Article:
PARIS – With only one-sixth of the European Financial Stability Facility’s €780 billion ($958 billion) in guarantee commitments, the lives of the world’s poorest people could be significantly improved. While the international community is not ready for such a leap, it is clear that by committing some resources, extreme poverty can be addressed effectively worldwide.
According to the recently published United Nations’ 2012 Millennium Development Report, achieving the Millennium Development Goals (MDGs) – the global agenda set in 2000 to improve the living standards of the world’s poorest by 2015 – will be a challenge, but is within reach. This should not come as a surprise, because the MDGs – which critics have called “Minimal Development Goals”– were deliberately based on global trends in order to make them accessible.
Indeed, despite the global financial crisis, which caused many to doubt whether the world would reach the MDG targets, the goals remain attainable – but only with the right mix of sound policies and additional financial resources. A new study by the OECD Development Center concludes that pro-poor policy reforms are the right approach, and estimates that an additional $120 billion annually would suffice to achieve development targets.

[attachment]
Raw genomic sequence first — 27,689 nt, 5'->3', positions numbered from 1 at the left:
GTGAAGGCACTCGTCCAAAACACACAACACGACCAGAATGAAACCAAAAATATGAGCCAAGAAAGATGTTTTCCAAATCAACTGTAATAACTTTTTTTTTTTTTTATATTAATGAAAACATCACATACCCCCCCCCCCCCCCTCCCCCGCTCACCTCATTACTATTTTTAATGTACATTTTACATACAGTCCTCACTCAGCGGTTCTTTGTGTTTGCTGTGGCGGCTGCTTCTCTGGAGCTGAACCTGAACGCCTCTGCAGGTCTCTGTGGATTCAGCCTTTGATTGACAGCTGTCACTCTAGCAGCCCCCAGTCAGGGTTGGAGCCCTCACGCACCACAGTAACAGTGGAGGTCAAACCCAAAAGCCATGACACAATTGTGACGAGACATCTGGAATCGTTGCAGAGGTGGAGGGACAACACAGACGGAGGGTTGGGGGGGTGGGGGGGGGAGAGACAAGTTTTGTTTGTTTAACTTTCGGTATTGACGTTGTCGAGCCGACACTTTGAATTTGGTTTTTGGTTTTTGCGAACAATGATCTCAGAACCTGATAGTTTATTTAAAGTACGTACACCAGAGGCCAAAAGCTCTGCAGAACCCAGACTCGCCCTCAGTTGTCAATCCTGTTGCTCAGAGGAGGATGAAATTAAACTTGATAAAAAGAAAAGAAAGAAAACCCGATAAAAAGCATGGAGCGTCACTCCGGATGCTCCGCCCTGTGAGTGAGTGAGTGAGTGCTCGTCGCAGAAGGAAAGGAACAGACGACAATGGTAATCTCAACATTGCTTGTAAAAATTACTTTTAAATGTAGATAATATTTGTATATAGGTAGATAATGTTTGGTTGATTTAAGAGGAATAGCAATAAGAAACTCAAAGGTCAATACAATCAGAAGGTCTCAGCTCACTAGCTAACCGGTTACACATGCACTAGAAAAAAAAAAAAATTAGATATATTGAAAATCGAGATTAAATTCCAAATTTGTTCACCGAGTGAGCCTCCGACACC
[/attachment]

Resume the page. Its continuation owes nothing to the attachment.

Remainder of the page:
Many of the best and brightest in the development field are busily plotting the post-2015 framework that will replace the current MDG mandate. But efforts to support the world’s poorest must not be put on hold while the international community awaits new marching orders. Long-term success requires that current financing and policy gaps are confronted without delay.